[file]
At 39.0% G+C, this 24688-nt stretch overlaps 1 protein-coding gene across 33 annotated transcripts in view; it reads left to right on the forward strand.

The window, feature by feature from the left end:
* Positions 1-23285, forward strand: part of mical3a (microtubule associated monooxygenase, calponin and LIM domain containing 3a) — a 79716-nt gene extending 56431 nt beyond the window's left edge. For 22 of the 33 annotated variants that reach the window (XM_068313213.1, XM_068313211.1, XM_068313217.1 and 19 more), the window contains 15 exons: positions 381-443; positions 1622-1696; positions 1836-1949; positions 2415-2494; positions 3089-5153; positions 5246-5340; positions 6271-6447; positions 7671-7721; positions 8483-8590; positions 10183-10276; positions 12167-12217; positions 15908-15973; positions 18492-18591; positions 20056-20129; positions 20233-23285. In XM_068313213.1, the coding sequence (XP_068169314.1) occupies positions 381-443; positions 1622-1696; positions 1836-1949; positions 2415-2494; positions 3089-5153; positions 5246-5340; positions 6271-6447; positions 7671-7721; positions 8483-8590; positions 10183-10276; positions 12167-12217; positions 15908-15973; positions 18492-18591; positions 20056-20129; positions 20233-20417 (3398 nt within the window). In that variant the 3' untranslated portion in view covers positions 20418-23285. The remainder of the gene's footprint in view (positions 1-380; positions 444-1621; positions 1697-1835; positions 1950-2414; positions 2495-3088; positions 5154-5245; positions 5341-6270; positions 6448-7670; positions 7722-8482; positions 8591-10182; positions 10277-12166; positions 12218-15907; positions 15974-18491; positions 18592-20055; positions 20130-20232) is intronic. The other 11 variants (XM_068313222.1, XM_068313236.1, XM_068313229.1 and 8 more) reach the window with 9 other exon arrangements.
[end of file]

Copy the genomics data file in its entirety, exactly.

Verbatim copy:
At 39.0% G+C, this 24688-nt stretch overlaps 1 protein-coding gene across 33 annotated transcripts in view; it reads left to right on the forward strand.

The window, feature by feature from the left end:
* Positions 1-23285, forward strand: part of mical3a (microtubule associated monooxygenase, calponin and LIM domain containing 3a) — a 79716-nt gene extending 56431 nt beyond the window's left edge. For 22 of the 33 annotated variants that reach the window (XM_068313213.1, XM_068313211.1, XM_068313217.1 and 19 more), the window contains 15 exons: positions 381-443; positions 1622-1696; positions 1836-1949; positions 2415-2494; positions 3089-5153; positions 5246-5340; positions 6271-6447; positions 7671-7721; positions 8483-8590; positions 10183-10276; positions 12167-12217; positions 15908-15973; positions 18492-18591; positions 20056-20129; positions 20233-23285. In XM_068313213.1, the coding sequence (XP_068169314.1) occupies positions 381-443; positions 1622-1696; positions 1836-1949; positions 2415-2494; positions 3089-5153; positions 5246-5340; positions 6271-6447; positions 7671-7721; positions 8483-8590; positions 10183-10276; positions 12167-12217; positions 15908-15973; positions 18492-18591; positions 20056-20129; positions 20233-20417 (3398 nt within the window). In that variant the 3' untranslated portion in view covers positions 20418-23285. The remainder of the gene's footprint in view (positions 1-380; positions 444-1621; positions 1697-1835; positions 1950-2414; positions 2495-3088; positions 5154-5245; positions 5341-6270; positions 6448-7670; positions 7722-8482; positions 8591-10182; positions 10277-12166; positions 12218-15907; positions 15974-18491; positions 18592-20055; positions 20130-20232) is intronic. The other 11 variants (XM_068313222.1, XM_068313236.1, XM_068313229.1 and 8 more) reach the window with 9 other exon arrangements.